When it matters: When the material is heavy on mid-range frequencies. This is the case for the majority of audio content.
Score components:
Parrot Zik 3.0 Mid
Std. Err.
What it is: The amount of deviation (weighted standard error) in mid frequency response (250Hz-2.5KHz) as compared to a target response that would sound perfectly balanced to most people.
When it matters: When a balanced and neutral (reference) mid performance is desired.
Good value: <4dB
Noticeable difference: 0.1dB
:
3.18 dB
Low-Mid
What it is: The average amount of over/under-emphasis in frequency response from 250Hz-500Hz.
When it matters: Most instruments have their fundamentals or low harmonics in this range. Over-emphasis in this range sounds muddy and cluttered. Under-emphasis, thins out the vocals and lead instruments.
Good value: +/-3dB
Noticeable difference: 0.1dB
:
-1.95 dB
Mid-Mid
What it is: The average amount of over/under-emphasis in frequency response from 500Hz-1KHz.
When it matters: This range is occupied mostly by upper harmonics. Over-emphasis sounds forward and boxy. Under-emphasis pushes instruments to the back of the mix.
Good value: +/-3dB
Noticeable difference: 0.1dB
:
-2.64 dB
High-Mid
What it is: The average amount of over/under-emphasis in frequency response from 1KHz-2KHz.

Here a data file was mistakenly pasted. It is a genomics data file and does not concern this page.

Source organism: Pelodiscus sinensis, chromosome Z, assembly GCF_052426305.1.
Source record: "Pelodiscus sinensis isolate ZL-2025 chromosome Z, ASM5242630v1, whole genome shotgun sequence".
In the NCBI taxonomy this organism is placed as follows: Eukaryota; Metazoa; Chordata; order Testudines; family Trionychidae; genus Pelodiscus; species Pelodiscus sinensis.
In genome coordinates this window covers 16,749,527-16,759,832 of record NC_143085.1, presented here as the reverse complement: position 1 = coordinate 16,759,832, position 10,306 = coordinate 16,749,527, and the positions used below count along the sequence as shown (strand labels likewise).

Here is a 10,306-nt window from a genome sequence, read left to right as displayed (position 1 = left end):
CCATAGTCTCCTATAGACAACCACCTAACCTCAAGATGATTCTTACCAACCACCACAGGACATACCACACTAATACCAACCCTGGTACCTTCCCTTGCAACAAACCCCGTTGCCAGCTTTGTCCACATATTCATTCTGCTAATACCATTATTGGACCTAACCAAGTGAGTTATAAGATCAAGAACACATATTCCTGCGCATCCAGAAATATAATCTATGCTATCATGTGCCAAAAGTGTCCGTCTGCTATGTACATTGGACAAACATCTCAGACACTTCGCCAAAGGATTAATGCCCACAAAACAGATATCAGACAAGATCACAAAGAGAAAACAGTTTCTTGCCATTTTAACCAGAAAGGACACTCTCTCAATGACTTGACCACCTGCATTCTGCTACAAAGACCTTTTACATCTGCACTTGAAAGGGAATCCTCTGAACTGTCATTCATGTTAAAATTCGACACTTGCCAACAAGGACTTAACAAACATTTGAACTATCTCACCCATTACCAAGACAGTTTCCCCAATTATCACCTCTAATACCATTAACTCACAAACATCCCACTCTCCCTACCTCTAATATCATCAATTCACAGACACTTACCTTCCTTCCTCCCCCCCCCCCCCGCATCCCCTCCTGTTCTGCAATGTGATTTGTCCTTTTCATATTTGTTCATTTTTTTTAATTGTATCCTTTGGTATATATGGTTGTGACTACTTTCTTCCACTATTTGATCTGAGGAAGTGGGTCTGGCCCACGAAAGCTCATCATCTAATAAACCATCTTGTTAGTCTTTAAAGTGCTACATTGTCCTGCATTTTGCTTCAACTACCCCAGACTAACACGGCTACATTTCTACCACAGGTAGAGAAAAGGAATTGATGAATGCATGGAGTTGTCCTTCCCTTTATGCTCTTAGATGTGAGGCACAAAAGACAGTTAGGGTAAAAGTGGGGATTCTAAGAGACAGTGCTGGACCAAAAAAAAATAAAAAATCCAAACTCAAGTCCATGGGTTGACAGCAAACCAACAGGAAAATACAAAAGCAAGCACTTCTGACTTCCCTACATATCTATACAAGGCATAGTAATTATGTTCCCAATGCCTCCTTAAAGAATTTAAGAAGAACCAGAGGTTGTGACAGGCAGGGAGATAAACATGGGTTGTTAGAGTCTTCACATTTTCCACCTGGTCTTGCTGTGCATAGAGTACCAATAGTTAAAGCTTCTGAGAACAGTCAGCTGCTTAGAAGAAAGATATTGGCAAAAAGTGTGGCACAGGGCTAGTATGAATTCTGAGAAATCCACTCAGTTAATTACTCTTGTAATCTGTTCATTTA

When it matters: Most instruments, especially vocals, get their intensity and clarity from this range. Over-emphasis sounds honky and harsh, under-emphasis sounds weak and distant.
Good value: +/-3dB
Noticeable difference: 0.1dB
:
3.86 dB

The headphones have a good mid-range. Low-mid is even and flat, but underemphasized by about 2dB. This thins out the body of vocals and lead instruments slightly. Mid-mid is also recessed by about 3dB, which nudges vocals and lead instruments towards the back of the mix. The overemphasis in high-mid however, adds excess intensity and projection to vocals and leads and could make them sound a bit honky.

5.2 Treble
What it is: Frequency Response from 2KHz-20KHz
When it matters: When the material is heavy on high-range frequencies, such as voice, cymbals, and any other material where brightness, brilliance and airiness is desired.
Score components:
Parrot Zik 3.0 Treble
Std. Err.
What it is: The amount of deviation (weighted standard error) in treble frequency response (2.5KHz-20KHz) as compared to a target response that would sound perfectly balanced to most people.
When it matters: When a balanced and neutral (reference) treble performance is desired.
Good value: <4dB
Noticeable difference: 0.1dB
:
5.74 dB